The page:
Chief Justice John Roberts surprised some observers when he joined his four more liberal colleagues to grant a stay of the decision by the U.S. Court of Appeals for the 5th Circuit in June Medical Services v. Gee. The stay blocked Louisiana’s law requiring doctors performing abortions to have admitting privileges at local hospitals. The petitioners argued that the Louisiana law was substantially similar to the Texas admitting privileges law that the Supreme Court invalidated less than three years ago in Whole Woman’s Health v. Hellerstedt. The petitioners also contended that the distinctions drawn by the appeals court between the two states’ laws were unpersuasive. The chief justice dissented in Whole Woman’s Health. By voting to stay the Louisiana law, was he signaling a retreat from his position there? Does he now accept the court’s abortion jurisprudence as settled?
Maybe, but there is a simpler and likelier explanation. Roberts cares a great deal about the Supreme Court as an institution. When a state court or lower federal court defies or evades the high court’s precedents, it challenges the court’s authority. Accordingly, it is easy to imagine that the chief justice thinks Whole Woman’s Health and the cases it applied — including Roe v. Wade and Planned Parenthood v. Casey — should be overruled. However, he does not take kindly to lower courts usurping his court’s prerogative of deciding whether and when to overrule its own cases.
If institutionalism better explains Roberts’ stay vote than does a change of heart on the merits, then the questions posed by this symposium — should the court grant certiorari and, if so, how should it rule? — are highly problematic for citizens, lawyers and scholars who, like me, believe the court should not cut back on the constitutional abortion right.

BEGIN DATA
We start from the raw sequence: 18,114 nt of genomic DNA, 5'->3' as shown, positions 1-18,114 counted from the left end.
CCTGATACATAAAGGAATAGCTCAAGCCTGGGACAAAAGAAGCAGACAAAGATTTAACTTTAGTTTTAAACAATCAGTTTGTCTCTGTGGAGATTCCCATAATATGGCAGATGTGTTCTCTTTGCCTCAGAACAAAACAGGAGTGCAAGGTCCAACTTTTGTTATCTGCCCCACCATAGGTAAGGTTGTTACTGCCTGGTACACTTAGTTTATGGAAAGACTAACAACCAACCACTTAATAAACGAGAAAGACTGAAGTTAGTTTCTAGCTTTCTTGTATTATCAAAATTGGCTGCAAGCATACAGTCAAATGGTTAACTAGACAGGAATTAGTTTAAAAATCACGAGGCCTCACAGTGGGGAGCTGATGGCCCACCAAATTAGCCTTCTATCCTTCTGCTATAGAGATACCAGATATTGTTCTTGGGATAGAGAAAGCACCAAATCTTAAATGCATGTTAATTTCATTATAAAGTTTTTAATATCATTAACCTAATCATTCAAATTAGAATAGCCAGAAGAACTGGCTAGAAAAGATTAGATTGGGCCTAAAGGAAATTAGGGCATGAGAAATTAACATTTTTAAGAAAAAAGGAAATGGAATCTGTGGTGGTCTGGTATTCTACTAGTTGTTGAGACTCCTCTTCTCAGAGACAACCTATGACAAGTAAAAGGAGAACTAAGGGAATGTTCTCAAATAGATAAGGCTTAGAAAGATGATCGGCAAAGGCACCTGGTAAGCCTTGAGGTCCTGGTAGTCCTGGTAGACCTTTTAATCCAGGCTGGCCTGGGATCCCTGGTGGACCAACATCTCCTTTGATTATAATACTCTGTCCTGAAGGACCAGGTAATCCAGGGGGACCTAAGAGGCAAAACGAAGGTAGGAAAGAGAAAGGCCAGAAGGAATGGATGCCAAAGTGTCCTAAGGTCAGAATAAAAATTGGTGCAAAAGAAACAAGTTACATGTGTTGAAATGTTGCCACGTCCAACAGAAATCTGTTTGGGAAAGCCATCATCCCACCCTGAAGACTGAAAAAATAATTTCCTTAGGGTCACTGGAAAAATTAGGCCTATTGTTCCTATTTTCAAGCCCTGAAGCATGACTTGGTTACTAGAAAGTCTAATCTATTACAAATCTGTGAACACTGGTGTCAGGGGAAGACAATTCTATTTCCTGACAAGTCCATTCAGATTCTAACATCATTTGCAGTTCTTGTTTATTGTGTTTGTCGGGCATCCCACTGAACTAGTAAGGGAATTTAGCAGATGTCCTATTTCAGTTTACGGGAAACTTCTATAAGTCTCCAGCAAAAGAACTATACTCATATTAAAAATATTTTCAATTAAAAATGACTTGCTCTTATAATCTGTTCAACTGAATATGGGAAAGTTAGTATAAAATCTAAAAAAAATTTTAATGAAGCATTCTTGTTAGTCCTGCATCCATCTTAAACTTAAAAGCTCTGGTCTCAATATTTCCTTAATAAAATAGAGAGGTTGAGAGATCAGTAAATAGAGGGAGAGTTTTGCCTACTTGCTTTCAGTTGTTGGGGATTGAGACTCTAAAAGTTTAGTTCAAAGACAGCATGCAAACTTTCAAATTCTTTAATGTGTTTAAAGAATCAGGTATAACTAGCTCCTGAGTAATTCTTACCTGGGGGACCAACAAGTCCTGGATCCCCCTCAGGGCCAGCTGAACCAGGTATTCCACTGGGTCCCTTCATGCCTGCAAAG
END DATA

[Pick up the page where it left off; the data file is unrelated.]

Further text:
To be slightly more precise, only the first question poses a problem. The second question is easy. If the Supreme Court grants review, it should summarily reverse the 5th Circuit on the authority of Whole Woman’s Health, which was itself correctly decided. As I argued in an essay for a SCOTUSblog symposium on that case, Casey did not displace that portion of the holding in Roe that forbids the state from imposing obstacles to abortion simply by the pretense of promoting women’s health.
Moreover, Justice Stephen Breyer’s majority opinion in Whole Woman’s Health helpfully clarified what was already implicit in the notion of an undue burden — that whether a law regulating abortion is constitutional depends in part on whether the burdens it imposes on women in fact promote health (or any other compelling government interest). Because an admitting-privileges requirement does not advance the state’s asserted health interest in any meaningful way — in Texas or Louisiana — it is unconstitutional.
If I could say with confidence that a majority of the current Supreme Court would faithfully apply its abortion jurisprudence, then I would urge the court to grant the petition for a writ of certiorari in June solely for the purpose of summarily reversing the 5th Circuit. Because I lack that confidence, I am uncertain what to urge.
Should the Supreme Court deny certiorari in June, its stay order would dissolve by its own terms. The result would be to deny access to safe legal abortion to a great many women in Louisiana. But that’s not all. Allowing the 5th Circuit ruling to go into effect would embolden that court to uphold other restrictive laws from Louisiana, Mississippi and Texas. It would send the same signal to other federal judges around the country — a group that becomes more hostile to abortion rights practically by the day, thanks to the laser-like focus on transforming the judiciary of Senate Majority Leader Mitch McConnell and the Trump administration.